sea ice

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open lead

a lead that connects two open bodies of water; ships can traverse between them through this lead; it also refers to a lead where open water is found, or a lead that has not completely frozen.
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open pack ice

composed of floes seldom in contact and with many leads; ice cover 4/10ths to 6/10ths.
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open water

a large area of freely navigable water in which floes may be present in concentration under 1/10th; if there is no sea ice present, the area may be termed open water, even though icebergs are present.
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pack ice

ice that is not attached to the shoreline and drifts in response to winds, currents, and other forces; some prefer the generic term drift ice, and reserve pack ice to mean drift ice that is closely packed.
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pancake ice

pieces of new ice approximately circular, up to 10 centimeters (4 inches) thick and 0.03 to 3 meters (0.1 to 9.8 feet) in diameter, with raised edges that form from rubbing against each other; formed from the freezing together of grease ice, slush or shuga, or the reaking up of ice rind or nilas.
(Photo courtesy of the National Oceanic and Atmospheric Administration/Department of Commerce.)
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patch

a collection of pack ice, less than 10 kilometers (6.2 miles) across, whose limits can be seen from the masthead.
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permanent ice zone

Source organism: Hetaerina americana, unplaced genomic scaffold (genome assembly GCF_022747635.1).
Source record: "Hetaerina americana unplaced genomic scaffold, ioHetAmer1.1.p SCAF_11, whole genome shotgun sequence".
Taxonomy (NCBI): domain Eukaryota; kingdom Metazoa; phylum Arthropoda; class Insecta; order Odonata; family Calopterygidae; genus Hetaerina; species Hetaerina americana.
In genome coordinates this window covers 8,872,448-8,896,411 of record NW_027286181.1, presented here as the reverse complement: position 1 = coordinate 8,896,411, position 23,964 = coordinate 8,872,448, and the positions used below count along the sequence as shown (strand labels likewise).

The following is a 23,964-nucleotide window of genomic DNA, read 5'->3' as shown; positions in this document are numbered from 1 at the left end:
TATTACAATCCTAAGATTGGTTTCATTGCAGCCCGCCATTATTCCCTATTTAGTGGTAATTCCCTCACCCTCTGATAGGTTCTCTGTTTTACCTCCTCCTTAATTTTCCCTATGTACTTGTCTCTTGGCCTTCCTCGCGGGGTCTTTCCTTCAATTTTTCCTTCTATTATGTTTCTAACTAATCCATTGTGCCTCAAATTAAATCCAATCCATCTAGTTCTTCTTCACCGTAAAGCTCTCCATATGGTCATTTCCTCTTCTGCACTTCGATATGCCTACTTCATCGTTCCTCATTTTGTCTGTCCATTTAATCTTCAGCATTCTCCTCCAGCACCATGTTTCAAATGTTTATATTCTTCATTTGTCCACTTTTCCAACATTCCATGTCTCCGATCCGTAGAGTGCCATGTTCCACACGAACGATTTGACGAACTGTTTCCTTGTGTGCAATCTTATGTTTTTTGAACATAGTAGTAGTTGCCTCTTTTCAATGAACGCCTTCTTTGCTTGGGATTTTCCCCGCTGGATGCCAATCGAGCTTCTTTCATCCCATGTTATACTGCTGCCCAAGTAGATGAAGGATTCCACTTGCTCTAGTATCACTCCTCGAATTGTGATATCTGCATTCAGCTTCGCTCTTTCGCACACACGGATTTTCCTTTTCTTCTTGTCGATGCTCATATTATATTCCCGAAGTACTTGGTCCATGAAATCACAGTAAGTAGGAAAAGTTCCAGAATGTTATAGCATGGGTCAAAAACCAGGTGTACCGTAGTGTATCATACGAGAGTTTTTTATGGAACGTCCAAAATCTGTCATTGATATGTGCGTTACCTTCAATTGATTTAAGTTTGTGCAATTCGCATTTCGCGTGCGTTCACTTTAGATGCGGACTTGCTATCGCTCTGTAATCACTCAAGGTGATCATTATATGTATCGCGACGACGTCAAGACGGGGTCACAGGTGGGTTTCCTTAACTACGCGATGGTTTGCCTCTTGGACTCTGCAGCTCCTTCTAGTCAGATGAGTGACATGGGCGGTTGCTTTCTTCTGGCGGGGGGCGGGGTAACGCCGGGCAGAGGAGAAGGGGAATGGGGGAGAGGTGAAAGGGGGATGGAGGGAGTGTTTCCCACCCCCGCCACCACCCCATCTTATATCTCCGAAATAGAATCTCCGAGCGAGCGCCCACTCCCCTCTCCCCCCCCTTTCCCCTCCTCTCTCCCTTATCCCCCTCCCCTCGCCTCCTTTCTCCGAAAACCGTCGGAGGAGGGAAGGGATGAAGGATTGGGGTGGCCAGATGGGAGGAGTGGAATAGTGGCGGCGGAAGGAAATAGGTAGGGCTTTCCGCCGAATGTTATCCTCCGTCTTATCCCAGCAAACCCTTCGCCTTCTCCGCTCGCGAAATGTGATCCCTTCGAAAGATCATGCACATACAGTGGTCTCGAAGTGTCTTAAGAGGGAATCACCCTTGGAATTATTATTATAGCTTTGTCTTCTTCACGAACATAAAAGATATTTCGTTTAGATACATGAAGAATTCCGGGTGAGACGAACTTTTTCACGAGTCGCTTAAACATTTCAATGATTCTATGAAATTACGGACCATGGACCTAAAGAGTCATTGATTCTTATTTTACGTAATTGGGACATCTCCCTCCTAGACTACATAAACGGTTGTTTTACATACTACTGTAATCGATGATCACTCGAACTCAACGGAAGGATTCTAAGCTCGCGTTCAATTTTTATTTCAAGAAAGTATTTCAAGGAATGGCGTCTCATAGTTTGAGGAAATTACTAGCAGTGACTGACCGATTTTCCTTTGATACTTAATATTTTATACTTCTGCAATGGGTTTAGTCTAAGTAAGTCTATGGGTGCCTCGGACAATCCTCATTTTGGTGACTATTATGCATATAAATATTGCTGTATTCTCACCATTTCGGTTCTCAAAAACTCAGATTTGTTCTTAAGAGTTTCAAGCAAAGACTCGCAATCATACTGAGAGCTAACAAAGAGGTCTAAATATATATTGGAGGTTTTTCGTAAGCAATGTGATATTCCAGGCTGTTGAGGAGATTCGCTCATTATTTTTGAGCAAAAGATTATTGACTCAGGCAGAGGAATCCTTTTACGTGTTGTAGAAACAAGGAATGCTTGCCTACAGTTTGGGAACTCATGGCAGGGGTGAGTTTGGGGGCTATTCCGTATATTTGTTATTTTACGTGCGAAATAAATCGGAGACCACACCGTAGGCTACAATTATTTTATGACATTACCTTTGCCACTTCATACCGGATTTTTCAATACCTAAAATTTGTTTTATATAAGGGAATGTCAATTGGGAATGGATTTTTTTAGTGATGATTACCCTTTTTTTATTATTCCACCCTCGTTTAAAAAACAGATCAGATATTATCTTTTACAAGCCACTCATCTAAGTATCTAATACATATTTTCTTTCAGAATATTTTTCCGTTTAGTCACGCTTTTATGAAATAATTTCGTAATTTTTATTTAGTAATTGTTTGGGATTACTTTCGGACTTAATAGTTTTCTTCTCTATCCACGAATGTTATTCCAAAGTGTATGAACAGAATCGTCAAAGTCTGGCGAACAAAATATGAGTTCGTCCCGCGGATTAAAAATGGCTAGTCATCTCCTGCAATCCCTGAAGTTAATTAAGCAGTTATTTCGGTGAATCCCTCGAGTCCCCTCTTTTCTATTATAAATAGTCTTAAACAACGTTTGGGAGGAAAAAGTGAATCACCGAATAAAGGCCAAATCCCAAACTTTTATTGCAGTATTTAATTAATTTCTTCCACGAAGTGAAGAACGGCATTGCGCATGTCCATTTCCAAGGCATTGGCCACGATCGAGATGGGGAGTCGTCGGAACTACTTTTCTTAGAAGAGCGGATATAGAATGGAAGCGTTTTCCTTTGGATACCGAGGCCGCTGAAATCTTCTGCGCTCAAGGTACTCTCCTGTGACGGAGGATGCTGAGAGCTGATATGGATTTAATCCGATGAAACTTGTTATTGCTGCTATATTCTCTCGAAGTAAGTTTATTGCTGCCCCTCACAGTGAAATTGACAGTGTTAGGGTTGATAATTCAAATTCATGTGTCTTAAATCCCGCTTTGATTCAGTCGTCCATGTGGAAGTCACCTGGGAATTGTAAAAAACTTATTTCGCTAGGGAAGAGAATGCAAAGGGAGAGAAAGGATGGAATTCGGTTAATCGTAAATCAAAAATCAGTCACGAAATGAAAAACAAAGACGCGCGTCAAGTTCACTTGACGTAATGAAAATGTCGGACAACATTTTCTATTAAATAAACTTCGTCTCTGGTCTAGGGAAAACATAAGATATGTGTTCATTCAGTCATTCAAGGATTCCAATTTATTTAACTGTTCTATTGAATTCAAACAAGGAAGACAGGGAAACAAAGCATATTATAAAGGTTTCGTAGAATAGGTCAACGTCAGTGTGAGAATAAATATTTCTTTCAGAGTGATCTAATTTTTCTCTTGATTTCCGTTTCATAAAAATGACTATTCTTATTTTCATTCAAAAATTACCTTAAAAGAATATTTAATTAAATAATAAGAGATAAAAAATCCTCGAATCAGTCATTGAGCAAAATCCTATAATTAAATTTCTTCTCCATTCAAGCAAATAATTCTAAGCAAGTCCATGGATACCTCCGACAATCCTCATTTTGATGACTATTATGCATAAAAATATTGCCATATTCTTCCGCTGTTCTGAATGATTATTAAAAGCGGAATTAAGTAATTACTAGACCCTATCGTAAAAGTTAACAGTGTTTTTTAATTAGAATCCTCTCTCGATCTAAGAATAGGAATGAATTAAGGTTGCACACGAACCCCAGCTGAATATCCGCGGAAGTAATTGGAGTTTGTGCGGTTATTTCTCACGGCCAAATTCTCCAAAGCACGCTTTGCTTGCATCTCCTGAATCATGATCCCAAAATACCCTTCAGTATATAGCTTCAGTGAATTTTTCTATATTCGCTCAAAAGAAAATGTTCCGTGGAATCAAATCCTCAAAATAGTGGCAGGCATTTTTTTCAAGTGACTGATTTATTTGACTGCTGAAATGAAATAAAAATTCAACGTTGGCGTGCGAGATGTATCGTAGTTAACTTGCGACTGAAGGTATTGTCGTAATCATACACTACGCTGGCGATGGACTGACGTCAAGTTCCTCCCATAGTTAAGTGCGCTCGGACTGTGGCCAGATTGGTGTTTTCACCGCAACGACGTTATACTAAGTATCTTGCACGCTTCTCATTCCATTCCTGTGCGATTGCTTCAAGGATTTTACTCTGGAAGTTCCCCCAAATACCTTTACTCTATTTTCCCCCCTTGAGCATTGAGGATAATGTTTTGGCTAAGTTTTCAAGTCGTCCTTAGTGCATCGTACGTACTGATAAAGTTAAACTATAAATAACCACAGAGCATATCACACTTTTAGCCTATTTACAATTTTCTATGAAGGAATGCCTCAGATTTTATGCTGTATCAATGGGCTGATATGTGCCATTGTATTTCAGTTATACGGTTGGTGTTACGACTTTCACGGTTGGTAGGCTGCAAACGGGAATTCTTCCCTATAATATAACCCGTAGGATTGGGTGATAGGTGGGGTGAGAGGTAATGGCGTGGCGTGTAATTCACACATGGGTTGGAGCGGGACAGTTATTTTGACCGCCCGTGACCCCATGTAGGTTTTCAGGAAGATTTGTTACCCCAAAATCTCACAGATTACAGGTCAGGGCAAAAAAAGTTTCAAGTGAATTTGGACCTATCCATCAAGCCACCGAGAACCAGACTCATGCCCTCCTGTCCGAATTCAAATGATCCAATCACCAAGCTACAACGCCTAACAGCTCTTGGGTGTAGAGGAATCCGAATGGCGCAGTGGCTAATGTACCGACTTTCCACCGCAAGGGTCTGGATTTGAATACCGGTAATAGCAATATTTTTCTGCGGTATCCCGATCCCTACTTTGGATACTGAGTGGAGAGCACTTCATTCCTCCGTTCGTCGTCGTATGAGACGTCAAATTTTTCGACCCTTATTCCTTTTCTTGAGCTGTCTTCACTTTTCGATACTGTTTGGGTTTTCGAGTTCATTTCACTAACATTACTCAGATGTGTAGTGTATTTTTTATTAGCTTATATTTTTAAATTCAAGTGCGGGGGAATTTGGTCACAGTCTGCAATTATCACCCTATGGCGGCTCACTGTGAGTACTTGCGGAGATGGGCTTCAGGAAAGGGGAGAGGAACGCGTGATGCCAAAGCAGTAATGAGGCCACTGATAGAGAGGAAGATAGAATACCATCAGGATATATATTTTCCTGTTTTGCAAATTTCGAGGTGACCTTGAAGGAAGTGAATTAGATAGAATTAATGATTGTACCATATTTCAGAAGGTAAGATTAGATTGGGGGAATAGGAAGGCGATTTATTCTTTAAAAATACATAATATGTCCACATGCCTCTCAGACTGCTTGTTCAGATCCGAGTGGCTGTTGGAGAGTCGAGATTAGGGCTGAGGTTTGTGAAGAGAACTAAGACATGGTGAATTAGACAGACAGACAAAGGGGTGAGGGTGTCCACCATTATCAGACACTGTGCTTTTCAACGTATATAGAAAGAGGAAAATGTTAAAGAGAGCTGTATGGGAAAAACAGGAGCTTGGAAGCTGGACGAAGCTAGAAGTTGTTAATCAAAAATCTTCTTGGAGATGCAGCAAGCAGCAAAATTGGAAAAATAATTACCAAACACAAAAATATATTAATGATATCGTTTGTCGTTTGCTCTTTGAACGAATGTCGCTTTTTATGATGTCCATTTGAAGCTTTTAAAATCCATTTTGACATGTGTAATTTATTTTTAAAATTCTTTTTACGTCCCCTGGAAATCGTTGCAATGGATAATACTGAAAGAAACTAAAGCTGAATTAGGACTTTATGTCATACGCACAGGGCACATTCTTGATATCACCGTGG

a region that is covered with sea ice year-round; most of the sea ice in the permanent ice zone is multiyear ice, but younger ice and open water may still be present; the permanent ice zone is what remains in summer after all melting has occurred (often called the summer minimum extent).
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polynya

irregularly shaped areas of persistent open water that are sustained by winds or ocean heat; they often occur near coasts, fast ice, or ice shelves.
Satellite view of polynyas (dark areas) near Oates Coast, Antarctica (solid white area at bottom of photo). (Photo courtesy of NASA.)
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pressure ice

a general term for floating ice which has been squeezed together and in places forced upwards; includes rafted ice, telescoped ice, hummocked ice and ridge ice.
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pressure ridge

process that occurs when wind, ocean currents, and other forces push sea ice around into piles that rise and form small mountains above the level sea ice surface; ridges are initially thin and transparent with very sharp edges from blocks of ice piling up; also see keels.
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